John 1:29-422017-05-30T11:56:19+00:00

Biblical Commentary
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John 1:29-42

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John 1:29-42  Biblical Commentary:

JOHN 1:19-51. THE CONTEXT

The witness of John the Baptist is crucial to the beginning of Jesus’ ministry. John’s witness begins with the reference to “John’s testimony” (Greek: marturia—testimony or witness) to priests and Levites who had been sent from Jerusalem to ask, “Who are you?” (1:19). John made it clear to them that he was not the Messiah, but was sent to “Make straight the way of the Lord” (1:23). Then, speaking of the one on whom the Spirit descended, John said, “I have seen and have testified (Greek: memartureka—testified or witnessed) that this is the Son of God” (1:34).

Then John witnesses to his own disciples, saying of Jesus, “Behold, the Lamb of God!”—with the result that the two disciples stop following John and start following Jesus (1:37). At that point, having accomplished his witnessing task, John fades from the picture. We see him only once more in this Gospel, when his disciples ask him about Jesus, who has become quite popular (3:26). John tells them, “He must increase, but I must decrease” (3:30).

It seems unfortunate that this lesson ends at verse 42. The lectionary deals with verses 43-51 in Year B, but those verses include elements that appear to belong with verses 29-42. For instance, the last verses of this lesson tell of Andrew bringing his brother, Simon, to Jesus, while verses 43-46 tell of Philip bringing Nathanael to Jesus.

Also, verses 29-51 bestow a number of titles on Jesus, developing a strong Christology:

• John the Baptist calls Jesus the Lamb of God (vv. 29, 36); a man who was before me (v. 30); the one on whom the Holy Spirit remained (v. 33); and the Son of God (v. 34).

• John’s disciples call Jesus Rabbi (v. 38).

• Andrew calls him the Messiah (v. 41).

• Nathanael calls Jesus Rabbi, Son of God, and King of Israel (v. 49).

• Jesus completes the Christology with his own declaration that he is the Son of Man (v. 51).

JOHN 1:29-34. BEHOLD, THE LAMB OF GOD

29The next day, he (John the Baptist) saw Jesus coming to him, and said, “Behold, the Lamb of God, who takes away the sin of the world! 30This is he of whom I said, ‘After me comes a man who is preferred before me, for he was before me.’ 31I didn’t know him, but for this reason I came baptizing in water: that he would be revealed to Israel.” 32John testified, saying, “I have seen the Spirit descending like a dove out of heaven, and it remained on him. 33I didn’t recognize him, but he who sent me to baptize in water, he said to me, ‘On whomever you will see the Spirit descending, and remaining on him, the same is he who baptizes in the Holy Spirit.’ 34I have seen, and have testified (Greek: memartureka—from martureo) that this is the Son of God.”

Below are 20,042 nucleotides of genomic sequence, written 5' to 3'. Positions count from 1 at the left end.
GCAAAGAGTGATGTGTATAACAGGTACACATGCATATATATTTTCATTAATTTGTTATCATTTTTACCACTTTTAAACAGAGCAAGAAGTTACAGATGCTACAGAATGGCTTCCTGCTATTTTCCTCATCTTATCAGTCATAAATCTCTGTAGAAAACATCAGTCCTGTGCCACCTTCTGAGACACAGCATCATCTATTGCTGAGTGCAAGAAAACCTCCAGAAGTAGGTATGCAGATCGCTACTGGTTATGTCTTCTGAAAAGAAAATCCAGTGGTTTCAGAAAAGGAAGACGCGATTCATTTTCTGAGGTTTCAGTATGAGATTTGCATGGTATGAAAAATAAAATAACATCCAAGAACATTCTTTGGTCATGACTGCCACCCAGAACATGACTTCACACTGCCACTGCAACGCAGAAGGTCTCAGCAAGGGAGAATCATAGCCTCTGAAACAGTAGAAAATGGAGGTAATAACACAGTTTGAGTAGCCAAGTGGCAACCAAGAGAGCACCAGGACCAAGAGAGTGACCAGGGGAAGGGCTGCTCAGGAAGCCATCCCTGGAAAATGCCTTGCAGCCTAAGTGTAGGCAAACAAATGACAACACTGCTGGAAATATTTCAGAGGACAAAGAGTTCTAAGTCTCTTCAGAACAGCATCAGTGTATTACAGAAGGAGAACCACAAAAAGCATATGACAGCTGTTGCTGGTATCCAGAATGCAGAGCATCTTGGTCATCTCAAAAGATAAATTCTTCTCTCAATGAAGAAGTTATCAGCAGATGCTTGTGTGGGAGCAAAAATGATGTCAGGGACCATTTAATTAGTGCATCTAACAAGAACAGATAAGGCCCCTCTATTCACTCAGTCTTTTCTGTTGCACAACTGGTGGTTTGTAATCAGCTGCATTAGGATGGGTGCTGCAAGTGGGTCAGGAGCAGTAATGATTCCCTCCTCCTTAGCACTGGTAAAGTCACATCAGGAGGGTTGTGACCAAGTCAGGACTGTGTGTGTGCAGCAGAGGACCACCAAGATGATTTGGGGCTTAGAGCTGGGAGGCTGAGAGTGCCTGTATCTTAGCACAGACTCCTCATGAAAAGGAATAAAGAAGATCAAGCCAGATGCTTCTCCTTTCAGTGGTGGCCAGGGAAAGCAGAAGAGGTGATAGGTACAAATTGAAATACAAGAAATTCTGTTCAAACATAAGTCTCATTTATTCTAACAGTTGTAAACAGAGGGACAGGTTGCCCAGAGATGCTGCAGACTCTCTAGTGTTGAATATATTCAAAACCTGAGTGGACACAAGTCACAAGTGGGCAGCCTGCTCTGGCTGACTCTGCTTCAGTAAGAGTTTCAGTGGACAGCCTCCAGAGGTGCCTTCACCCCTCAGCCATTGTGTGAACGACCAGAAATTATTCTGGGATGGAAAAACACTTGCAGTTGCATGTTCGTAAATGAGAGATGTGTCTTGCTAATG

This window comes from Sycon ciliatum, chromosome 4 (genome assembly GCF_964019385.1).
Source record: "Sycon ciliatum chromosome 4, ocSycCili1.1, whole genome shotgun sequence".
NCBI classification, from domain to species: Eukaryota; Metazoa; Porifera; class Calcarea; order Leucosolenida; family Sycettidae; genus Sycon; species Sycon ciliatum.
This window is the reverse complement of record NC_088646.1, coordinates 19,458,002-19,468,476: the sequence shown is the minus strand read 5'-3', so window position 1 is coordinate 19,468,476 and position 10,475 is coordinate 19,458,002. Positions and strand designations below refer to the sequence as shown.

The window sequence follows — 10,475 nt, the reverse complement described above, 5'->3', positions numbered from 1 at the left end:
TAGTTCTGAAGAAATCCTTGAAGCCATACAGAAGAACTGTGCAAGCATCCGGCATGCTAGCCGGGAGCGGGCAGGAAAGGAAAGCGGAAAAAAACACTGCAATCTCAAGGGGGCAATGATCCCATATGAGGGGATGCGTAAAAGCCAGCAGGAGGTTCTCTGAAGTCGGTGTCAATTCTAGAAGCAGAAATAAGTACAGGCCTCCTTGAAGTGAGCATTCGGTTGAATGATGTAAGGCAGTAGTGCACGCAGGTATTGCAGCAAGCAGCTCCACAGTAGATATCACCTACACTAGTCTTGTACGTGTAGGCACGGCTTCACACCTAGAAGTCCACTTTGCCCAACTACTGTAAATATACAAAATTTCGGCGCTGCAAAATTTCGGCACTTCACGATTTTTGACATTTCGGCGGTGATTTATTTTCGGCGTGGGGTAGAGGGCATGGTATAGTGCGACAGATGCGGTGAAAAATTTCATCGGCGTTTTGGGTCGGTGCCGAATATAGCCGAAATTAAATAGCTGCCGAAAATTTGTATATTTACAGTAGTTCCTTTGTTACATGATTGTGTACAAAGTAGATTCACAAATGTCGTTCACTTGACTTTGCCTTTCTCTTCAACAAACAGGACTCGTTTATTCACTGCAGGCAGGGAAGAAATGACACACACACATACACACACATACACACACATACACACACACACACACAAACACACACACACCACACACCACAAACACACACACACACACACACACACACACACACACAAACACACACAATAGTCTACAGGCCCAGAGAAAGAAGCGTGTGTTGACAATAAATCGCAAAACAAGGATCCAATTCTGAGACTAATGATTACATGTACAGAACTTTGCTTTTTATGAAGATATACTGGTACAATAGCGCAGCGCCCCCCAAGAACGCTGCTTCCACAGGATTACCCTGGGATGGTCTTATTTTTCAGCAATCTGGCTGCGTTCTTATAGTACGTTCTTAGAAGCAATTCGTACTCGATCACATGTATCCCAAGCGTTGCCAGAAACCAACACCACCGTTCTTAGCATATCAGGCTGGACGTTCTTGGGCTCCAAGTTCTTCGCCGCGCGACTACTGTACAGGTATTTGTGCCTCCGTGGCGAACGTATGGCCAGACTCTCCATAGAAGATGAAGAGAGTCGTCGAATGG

“The next day (John the Baptist) saw Jesus coming to him” (v. 29a). This Gospel opened with the Prologue (1:1-18), a lengthy theological statement about Jesus, who was with God in heaven, coming down to be born in the flesh. Then John the Baptist testified that he was not the Messiah (1:20), but had come to “Make straight the way of the Lord” (1:23). He also testified that one was coming who was so great that John was unworthy even to loosen the thong of his sandal (1:27). “The next day he saw Jesus coming” (v. 29).

This text helps to clarify the relationship between John the Baptist and Jesus. Even after John’s death and Jesus’ resurrection, John’s reputation continued to draw disciples (Acts 18:25; 19:1-5). Although, at the writing of this Gospel, the Baptist has been dead for decades, the evangelist goes to great lengths to establish and re-establish that Jesus is the greater and the Baptist is the lesser:

• The Prologue says that John “was not the light, but was sent that he might testify about the light” (1:8). John cries out, “This was he of whom I said, ‘He who comes after me has surpassed me, for he was before me'” (1:15)—a clear reference to Jesus’ pre-existence.

• When confronted by priests and Levites, John cries out, “I am not the Christ” (1:20). He further declares that he is not Elijah, but is “the voice of one crying in the wilderness, ‘Make straight the way of the Lord’ ” (1:23). He is not worthy to loosen the sandal strap of the one who is coming (1:26-27).

• John declares that Jesus is “the Lamb of God who takes away the sin of the world” (v. 29).

• He establishes Jesus’ superior authority by the Baptist’s statement, “After me comes a man who is preferred before me, for he was before me” (v. 30).

• The Baptist says that his purpose in baptizing is “that (Jesus) would be revealed to Israel” (v. 31).

• He calls Jesus the Son of God (v. 34).

• He tells his own disciples that Jesus is the Lamb of God, with the result that the disciples leave the Baptist to follow Jesus (vv. 35-37).

“Behold, the Lamb of God” (v. 29b). The phrase, Lamb of God, brings to mind:

• The Paschal (Passover) lamb, whose blood saved Israelites from death and paved the way for their deliverance from Egypt (Exodus 12). The Passover will soon be celebrated (2:13), so the Paschal Lamb would be in the evangelist’s mind as he writes this.